Natural gas

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Natural gas is a fossil fuel that can be a byproduct of petroleum extraction and production (known as associated natural gas), extracted from separate natural gas fields (non-associated natural gas), or extracted from other areas such as coal-beds or shale (continuous or unconventional gas).[1] It consists of about 75% methane, and the rest is made up of ethane (15%) and other hydrocarbons,[2] but this varies by region and degree of refinement. It is naturally odorless, so odor is added to make a leak detectable.

A $6.6 billion natural gas pipeline stretching 300 miles from the northwestern border of West Virginia to southern Virginia, known as the "Mountain Valley Pipeline," was the focus of intense appellate litigation and a key part of the debt ceiling agreement of 2023.

When burned for electricity production (its most common use), natural gas produces significantly less pollution than coal, the most popular source of energy in the United States for electricity production. Natural gas produces no sulfur dioxide (the main contributor to acid rain, and which coal produces, though in much smaller quantities after the 1990 amendment to the Clean Air Act). Natural gas also produces over 77% less nitrogen oxide air pollutants (important contributors to smog and respiratory health problems) compared to coal, on average.[3] As such, it is especially useful in urban environments (e.g., in fueling buses) where local concentrations of airborne pollutants can cause certain health issues. If considering carbon dioxide as a pollutant, natural gas produces over 36% less CO2 emissions from electricity generation compared to coal, on average. In the U.S. in 2008, natural gas made up about 20% of electricity production[4] and 16% of CO2 emissions from electricity production, compared to 48% and 82%, respectively, for coal. CO2 emissions from electricity generation make up 41% of total U.S. CO2 emissions.[5]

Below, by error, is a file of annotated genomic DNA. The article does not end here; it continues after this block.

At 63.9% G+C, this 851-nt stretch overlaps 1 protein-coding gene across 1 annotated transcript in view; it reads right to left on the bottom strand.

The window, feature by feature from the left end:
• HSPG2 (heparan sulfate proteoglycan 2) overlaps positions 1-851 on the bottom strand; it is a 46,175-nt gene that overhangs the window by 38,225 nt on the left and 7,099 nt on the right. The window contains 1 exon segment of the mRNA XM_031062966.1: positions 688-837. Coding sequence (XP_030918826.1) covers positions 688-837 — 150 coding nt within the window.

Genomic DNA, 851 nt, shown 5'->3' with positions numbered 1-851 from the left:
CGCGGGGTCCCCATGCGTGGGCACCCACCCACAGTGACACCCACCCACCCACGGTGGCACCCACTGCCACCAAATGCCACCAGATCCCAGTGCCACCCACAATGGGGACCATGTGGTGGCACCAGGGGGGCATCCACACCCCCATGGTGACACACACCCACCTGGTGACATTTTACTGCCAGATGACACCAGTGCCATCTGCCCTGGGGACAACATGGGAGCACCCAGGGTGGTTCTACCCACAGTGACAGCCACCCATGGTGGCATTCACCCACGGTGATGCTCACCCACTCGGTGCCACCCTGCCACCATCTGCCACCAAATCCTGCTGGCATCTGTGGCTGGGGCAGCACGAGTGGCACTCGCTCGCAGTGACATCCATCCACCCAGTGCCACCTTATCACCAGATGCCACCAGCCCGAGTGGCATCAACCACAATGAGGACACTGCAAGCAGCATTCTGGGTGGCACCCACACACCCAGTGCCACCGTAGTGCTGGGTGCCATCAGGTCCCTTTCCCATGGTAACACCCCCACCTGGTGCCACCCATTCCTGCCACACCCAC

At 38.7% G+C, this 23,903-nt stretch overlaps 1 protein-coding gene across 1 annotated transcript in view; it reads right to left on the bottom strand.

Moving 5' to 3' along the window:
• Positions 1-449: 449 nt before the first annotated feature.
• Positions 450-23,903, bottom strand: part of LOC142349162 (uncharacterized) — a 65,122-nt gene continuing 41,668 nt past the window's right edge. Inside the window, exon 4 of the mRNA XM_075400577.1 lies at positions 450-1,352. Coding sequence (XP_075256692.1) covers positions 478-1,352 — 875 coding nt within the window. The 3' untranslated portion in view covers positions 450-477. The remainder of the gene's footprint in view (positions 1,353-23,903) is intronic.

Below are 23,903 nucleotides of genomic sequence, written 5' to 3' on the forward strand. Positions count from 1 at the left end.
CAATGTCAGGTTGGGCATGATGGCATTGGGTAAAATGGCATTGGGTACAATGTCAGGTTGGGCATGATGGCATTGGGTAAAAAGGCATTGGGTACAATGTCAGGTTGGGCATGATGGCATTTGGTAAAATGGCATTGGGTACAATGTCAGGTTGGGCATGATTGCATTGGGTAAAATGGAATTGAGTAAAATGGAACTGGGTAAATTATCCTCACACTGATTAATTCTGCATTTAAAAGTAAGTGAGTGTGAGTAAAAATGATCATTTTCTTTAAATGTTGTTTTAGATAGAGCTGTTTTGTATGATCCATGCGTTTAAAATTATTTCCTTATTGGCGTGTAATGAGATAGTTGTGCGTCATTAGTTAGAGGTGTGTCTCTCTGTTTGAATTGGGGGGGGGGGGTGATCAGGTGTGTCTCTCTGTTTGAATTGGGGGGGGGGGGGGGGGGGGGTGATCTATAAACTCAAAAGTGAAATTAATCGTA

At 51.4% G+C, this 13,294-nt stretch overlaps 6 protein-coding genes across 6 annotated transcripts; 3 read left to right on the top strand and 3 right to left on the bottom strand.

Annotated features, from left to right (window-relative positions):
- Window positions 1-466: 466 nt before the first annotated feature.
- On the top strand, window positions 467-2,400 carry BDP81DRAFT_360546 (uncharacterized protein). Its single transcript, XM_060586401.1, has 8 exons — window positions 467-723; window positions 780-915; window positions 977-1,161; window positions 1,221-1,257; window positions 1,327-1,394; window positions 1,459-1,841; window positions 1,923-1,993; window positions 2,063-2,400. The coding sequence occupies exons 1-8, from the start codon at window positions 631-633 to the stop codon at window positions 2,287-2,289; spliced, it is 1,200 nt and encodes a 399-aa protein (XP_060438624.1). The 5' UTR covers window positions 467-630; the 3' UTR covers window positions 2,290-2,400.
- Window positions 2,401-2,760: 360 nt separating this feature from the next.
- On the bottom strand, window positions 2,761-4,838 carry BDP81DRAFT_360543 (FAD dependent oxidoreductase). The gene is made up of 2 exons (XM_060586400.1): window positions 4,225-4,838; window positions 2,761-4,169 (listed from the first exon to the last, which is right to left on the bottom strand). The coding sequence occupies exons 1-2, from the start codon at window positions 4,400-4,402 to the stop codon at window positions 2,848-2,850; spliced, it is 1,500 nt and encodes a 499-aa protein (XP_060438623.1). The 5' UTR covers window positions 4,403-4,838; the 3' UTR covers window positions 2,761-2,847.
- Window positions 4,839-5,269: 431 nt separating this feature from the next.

Canadian National is testing two railroad locomotives which have been converted to use natural gas.[6]


  1. U.S. Geological Survey. Natural Gas Production in the United States. 2002.
  3. Proops, J.L.R., et. al. "The lifetime pollution implications of various types of electricity generation: an input-output analysis." 1996. Energy Policy Vol. 24, No. 3, pp. 229-237.
  4. U.S. Energy Information Administration. Annual Energy Outlook 2010 - Electricity Demand.
  5. U.S. Energy Information Administration. Annual Energy Outlook 2010 - Emissions Projections.